Uptown Art Walks

Dominion Lane Art Walk

The Dominion Lane Art Walk is a continuation of the Hughes Lane Art Walk, implemented in 2020. Both projects took inspiration from Vancouver’s ‘Canvas Corridor’ where the back doors of businesses within the alleyway were painted with unique murals. We are excited to see the Uptown Art Walk initiative grow with a second laneway that provides visitors with a safe and inclusive space to enjoy public art. The Dominion Lane Art Walk joins the Hughes Lane Art Walk and the Willis Way Mural Project in creating a more vibrant Uptown that people can explore and discover.

The Dominion Art Walk is a continued partnership between the Uptown Waterloo Business Improvement Area (BIA)Create Waterloo, and local businesses and artists. This project supports the goals of the Uptown Public Realm Strategy as well as the City of Waterloo Culture Plan. Artists submitted their proposals through an open call competition run by the City of Waterloo. The submissions were juried based on the quality, aesthetic appeal and connection to participating businesses.

 

Participating Uptown Businesses and Local Artists:

Historical Fact

Dominion Lane was likely named after the Dominion Life Assurance Company – first located at 28 King Street North (at Dupont). In 1912, the company moved to 14 Erb Street West. Built in 1879, the building has been home to many different tenants over the years including the Waterloo Region Police Department North Division. Today, the building is home of the Communitech Data Hub.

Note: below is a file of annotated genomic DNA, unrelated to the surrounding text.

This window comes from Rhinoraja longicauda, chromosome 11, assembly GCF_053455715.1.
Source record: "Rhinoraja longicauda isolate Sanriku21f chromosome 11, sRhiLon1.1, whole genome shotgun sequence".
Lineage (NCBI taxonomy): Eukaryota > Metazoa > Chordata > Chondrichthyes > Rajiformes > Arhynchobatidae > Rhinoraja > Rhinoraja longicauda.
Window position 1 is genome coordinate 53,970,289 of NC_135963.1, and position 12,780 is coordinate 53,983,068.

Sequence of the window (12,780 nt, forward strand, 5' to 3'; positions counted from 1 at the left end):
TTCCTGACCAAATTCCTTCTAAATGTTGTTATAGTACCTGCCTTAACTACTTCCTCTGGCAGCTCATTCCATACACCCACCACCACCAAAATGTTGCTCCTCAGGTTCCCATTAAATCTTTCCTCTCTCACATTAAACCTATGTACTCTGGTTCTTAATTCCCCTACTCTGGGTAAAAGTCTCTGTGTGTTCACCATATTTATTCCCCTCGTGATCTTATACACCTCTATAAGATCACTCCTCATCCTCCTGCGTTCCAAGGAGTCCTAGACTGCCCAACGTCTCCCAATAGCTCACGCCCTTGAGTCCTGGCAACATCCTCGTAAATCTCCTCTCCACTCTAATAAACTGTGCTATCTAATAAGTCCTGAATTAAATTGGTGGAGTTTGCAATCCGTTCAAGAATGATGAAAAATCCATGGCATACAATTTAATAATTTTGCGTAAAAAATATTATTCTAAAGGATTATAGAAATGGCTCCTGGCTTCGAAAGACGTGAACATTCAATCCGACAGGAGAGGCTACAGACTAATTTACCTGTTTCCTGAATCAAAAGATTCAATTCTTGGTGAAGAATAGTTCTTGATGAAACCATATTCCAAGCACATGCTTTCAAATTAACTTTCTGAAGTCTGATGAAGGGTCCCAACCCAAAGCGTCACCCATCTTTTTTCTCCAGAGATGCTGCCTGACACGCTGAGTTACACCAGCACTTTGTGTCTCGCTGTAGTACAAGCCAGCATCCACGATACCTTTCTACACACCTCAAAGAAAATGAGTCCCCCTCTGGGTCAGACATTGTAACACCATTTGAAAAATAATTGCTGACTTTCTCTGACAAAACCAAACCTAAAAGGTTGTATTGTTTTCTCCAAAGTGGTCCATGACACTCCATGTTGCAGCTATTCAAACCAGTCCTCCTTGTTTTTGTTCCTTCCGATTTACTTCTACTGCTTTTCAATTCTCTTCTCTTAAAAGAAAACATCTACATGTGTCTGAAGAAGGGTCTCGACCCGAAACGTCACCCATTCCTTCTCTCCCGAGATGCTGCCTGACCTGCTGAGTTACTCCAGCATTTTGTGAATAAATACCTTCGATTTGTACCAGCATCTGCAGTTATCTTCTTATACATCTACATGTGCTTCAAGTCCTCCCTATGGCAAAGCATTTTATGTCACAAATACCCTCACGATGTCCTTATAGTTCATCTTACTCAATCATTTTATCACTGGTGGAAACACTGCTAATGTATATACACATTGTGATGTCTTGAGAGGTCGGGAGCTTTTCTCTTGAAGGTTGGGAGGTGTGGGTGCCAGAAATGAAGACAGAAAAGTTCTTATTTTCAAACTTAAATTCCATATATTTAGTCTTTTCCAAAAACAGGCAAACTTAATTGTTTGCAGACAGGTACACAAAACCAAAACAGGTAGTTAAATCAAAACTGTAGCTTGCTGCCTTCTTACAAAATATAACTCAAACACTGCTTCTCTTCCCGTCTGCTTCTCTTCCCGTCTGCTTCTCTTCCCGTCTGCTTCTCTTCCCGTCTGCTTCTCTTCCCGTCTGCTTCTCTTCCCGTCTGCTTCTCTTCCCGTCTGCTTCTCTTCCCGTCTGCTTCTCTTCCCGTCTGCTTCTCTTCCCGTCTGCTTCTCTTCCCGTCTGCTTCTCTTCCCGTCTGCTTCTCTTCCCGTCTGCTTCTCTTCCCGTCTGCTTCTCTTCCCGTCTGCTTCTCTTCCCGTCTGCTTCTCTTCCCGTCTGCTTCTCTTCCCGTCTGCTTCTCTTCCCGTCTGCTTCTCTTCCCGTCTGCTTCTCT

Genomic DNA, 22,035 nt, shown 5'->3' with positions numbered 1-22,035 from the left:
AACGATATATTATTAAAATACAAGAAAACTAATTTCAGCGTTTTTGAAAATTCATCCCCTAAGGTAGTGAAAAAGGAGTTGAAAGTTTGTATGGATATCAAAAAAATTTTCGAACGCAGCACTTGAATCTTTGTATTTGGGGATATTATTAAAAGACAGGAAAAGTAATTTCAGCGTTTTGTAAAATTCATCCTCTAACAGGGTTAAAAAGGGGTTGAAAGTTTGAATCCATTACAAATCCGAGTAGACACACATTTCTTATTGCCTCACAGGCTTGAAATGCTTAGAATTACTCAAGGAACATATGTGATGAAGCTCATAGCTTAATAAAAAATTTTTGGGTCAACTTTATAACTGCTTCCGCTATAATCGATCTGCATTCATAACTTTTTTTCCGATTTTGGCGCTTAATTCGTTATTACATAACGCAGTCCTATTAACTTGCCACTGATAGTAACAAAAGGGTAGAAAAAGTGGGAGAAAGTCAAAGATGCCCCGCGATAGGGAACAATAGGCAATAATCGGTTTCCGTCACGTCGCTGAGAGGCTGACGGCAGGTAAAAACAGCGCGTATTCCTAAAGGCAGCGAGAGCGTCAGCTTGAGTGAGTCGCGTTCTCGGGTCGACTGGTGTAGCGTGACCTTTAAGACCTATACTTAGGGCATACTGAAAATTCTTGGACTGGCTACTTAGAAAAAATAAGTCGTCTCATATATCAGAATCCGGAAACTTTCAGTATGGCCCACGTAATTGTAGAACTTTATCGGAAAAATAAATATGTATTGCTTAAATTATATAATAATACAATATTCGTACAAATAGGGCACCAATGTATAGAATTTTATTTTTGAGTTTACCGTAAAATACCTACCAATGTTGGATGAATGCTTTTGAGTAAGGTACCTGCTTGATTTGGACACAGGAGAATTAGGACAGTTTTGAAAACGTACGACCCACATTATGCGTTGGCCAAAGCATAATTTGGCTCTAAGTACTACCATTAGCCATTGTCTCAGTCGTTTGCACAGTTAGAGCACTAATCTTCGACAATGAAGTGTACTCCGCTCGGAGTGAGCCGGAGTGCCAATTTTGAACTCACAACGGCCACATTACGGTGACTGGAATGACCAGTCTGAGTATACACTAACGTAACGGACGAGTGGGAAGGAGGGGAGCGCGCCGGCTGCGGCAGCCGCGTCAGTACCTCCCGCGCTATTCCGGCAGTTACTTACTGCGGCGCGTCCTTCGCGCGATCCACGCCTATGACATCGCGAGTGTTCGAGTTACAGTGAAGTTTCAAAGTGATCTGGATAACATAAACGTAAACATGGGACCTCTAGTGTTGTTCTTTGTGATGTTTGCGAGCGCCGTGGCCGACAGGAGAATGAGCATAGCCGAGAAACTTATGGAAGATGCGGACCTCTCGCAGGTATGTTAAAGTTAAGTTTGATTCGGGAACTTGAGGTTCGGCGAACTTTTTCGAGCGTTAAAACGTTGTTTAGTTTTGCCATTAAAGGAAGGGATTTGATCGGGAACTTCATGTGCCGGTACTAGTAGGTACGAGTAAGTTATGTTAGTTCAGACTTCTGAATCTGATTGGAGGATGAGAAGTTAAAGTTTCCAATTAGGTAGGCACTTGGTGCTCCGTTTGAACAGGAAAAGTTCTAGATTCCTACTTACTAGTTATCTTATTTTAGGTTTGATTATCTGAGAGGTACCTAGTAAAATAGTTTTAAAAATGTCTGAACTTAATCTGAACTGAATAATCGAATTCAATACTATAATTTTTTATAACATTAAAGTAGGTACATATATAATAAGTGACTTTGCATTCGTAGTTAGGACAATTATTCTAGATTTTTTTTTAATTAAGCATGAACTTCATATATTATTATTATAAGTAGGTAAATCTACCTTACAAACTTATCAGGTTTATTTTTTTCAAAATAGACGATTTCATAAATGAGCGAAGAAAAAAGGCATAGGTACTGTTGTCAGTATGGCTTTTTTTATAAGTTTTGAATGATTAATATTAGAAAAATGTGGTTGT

Find it!

    Dominion Lane runs parallel to King St. North in Uptown between Erb Street and Dupont Street. The lane can be accessed from Erb Street, next to Taco Farm, or from Dupont Street behind Babylon Sisters. See a map here

    Simone Cotrell - Taco Farm Door

    My art style is a combination of both abstraction and realism. I enjoy mixing geometry and fluidness as well as congruous line work into my creations. With my raw freeform style, I portray the true beauty and uniqueness of the people in the BIPOC community and their existence while telling their untold stories. My aim is to thoroughly educate the viewers that we are not only worthy of praise and idolization, but we are also exquisite works of art.

    Piece: The theme of this design for this specific project is a mix of ‘Primavera’ and ‘Enlightenment’. With this, I depict a sense of Zen and Rebirth/Life through my use of elements and principles of design. This shows throughout the focal point (woman) and background of the artwork. Corresponding is my main style/theme representing the women in the BIPOC community. This design will also display a mixture of Pop, Abstract and Eclectic Art.

    Christie Shien - Swine & Vine Single Door